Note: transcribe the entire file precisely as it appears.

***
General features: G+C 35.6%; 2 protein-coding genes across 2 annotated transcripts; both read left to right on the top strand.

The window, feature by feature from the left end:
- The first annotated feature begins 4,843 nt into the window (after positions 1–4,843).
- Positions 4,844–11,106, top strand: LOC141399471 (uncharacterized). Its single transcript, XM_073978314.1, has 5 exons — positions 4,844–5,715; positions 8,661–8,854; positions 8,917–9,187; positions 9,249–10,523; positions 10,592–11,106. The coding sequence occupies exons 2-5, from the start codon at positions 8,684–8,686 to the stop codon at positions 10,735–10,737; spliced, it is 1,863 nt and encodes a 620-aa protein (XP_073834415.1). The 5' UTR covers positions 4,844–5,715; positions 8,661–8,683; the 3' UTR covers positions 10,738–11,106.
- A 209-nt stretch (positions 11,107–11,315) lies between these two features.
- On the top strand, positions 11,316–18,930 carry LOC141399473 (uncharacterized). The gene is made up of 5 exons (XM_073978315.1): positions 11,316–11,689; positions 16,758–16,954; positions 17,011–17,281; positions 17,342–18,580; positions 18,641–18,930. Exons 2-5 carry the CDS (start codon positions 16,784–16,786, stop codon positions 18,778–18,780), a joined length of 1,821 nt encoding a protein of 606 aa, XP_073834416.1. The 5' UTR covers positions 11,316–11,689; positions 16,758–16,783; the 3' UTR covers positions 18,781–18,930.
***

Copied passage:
General features: G+C 35.6%; 2 protein-coding genes across 2 annotated transcripts; both read left to right on the top strand.

The window, feature by feature from the left end:
- The first annotated feature begins 4,843 nt into the window (after positions 1–4,843).
- Positions 4,844–11,106, top strand: LOC141399471 (uncharacterized). Its single transcript, XM_073978314.1, has 5 exons — positions 4,844–5,715; positions 8,661–8,854; positions 8,917–9,187; positions 9,249–10,523; positions 10,592–11,106. The coding sequence occupies exons 2-5, from the start codon at positions 8,684–8,686 to the stop codon at positions 10,735–10,737; spliced, it is 1,863 nt and encodes a 620-aa protein (XP_073834415.1). The 5' UTR covers positions 4,844–5,715; positions 8,661–8,683; the 3' UTR covers positions 10,738–11,106.
- A 209-nt stretch (positions 11,107–11,315) lies between these two features.
- On the top strand, positions 11,316–18,930 carry LOC141399473 (uncharacterized). The gene is made up of 5 exons (XM_073978315.1): positions 11,316–11,689; positions 16,758–16,954; positions 17,011–17,281; positions 17,342–18,580; positions 18,641–18,930. Exons 2-5 carry the CDS (start codon positions 16,784–16,786, stop codon positions 18,778–18,780), a joined length of 1,821 nt encoding a protein of 606 aa, XP_073834416.1. The 5' UTR covers positions 11,316–11,689; positions 16,758–16,783; the 3' UTR covers positions 18,781–18,930.